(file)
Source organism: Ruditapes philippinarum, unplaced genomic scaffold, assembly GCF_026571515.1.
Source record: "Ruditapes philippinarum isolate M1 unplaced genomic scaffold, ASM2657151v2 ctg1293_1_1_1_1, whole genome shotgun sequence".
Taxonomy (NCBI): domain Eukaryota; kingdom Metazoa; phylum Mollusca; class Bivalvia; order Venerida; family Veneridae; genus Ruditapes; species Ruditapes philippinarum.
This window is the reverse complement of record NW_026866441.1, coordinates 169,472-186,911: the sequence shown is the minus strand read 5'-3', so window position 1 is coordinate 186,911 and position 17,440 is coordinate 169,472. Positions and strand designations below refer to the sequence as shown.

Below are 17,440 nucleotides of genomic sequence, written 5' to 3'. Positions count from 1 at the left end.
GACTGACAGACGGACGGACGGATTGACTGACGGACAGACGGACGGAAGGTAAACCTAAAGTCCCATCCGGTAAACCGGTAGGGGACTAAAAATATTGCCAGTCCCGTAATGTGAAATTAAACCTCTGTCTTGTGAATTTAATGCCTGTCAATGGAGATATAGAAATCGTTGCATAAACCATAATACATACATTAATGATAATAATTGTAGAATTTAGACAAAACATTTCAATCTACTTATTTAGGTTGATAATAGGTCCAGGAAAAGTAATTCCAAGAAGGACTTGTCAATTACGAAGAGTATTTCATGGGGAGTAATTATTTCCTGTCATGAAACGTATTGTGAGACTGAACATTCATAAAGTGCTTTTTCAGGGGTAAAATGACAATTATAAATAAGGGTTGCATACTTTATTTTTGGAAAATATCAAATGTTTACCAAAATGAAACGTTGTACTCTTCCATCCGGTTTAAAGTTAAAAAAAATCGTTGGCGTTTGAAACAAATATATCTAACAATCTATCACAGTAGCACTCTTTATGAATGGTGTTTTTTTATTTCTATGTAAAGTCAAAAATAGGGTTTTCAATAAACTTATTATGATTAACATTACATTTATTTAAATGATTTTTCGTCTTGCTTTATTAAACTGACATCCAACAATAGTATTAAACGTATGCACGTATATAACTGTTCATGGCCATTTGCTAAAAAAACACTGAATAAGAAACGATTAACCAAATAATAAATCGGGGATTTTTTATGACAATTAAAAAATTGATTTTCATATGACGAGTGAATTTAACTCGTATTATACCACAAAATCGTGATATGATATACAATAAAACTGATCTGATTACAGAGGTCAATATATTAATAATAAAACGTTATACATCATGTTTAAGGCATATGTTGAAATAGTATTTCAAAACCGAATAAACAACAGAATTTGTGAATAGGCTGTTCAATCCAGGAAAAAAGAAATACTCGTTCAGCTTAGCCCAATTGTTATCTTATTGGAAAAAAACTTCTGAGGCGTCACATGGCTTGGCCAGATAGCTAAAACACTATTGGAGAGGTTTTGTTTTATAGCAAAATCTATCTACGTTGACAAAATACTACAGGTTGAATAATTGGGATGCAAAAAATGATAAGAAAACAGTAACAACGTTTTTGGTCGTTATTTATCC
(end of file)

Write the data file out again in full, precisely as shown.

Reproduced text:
Source organism: Ruditapes philippinarum, unplaced genomic scaffold, assembly GCF_026571515.1.
Source record: "Ruditapes philippinarum isolate M1 unplaced genomic scaffold, ASM2657151v2 ctg1293_1_1_1_1, whole genome shotgun sequence".
Taxonomy (NCBI): domain Eukaryota; kingdom Metazoa; phylum Mollusca; class Bivalvia; order Venerida; family Veneridae; genus Ruditapes; species Ruditapes philippinarum.
This window is the reverse complement of record NW_026866441.1, coordinates 169,472-186,911: the sequence shown is the minus strand read 5'-3', so window position 1 is coordinate 186,911 and position 17,440 is coordinate 169,472. Positions and strand designations below refer to the sequence as shown.

Below are 17,440 nucleotides of genomic sequence, written 5' to 3'. Positions count from 1 at the left end.
GACTGACAGACGGACGGACGGATTGACTGACGGACAGACGGACGGAAGGTAAACCTAAAGTCCCATCCGGTAAACCGGTAGGGGACTAAAAATATTGCCAGTCCCGTAATGTGAAATTAAACCTCTGTCTTGTGAATTTAATGCCTGTCAATGGAGATATAGAAATCGTTGCATAAACCATAATACATACATTAATGATAATAATTGTAGAATTTAGACAAAACATTTCAATCTACTTATTTAGGTTGATAATAGGTCCAGGAAAAGTAATTCCAAGAAGGACTTGTCAATTACGAAGAGTATTTCATGGGGAGTAATTATTTCCTGTCATGAAACGTATTGTGAGACTGAACATTCATAAAGTGCTTTTTCAGGGGTAAAATGACAATTATAAATAAGGGTTGCATACTTTATTTTTGGAAAATATCAAATGTTTACCAAAATGAAACGTTGTACTCTTCCATCCGGTTTAAAGTTAAAAAAAATCGTTGGCGTTTGAAACAAATATATCTAACAATCTATCACAGTAGCACTCTTTATGAATGGTGTTTTTTTATTTCTATGTAAAGTCAAAAATAGGGTTTTCAATAAACTTATTATGATTAACATTACATTTATTTAAATGATTTTTCGTCTTGCTTTATTAAACTGACATCCAACAATAGTATTAAACGTATGCACGTATATAACTGTTCATGGCCATTTGCTAAAAAAACACTGAATAAGAAACGATTAACCAAATAATAAATCGGGGATTTTTTATGACAATTAAAAAATTGATTTTCATATGACGAGTGAATTTAACTCGTATTATACCACAAAATCGTGATATGATATACAATAAAACTGATCTGATTACAGAGGTCAATATATTAATAATAAAACGTTATACATCATGTTTAAGGCATATGTTGAAATAGTATTTCAAAACCGAATAAACAACAGAATTTGTGAATAGGCTGTTCAATCCAGGAAAAAAGAAATACTCGTTCAGCTTAGCCCAATTGTTATCTTATTGGAAAAAAACTTCTGAGGCGTCACATGGCTTGGCCAGATAGCTAAAACACTATTGGAGAGGTTTTGTTTTATAGCAAAATCTATCTACGTTGACAAAATACTACAGGTTGAATAATTGGGATGCAAAAAATGATAAGAAAACAGTAACAACGTTTTTGGTCGTTATTTATCC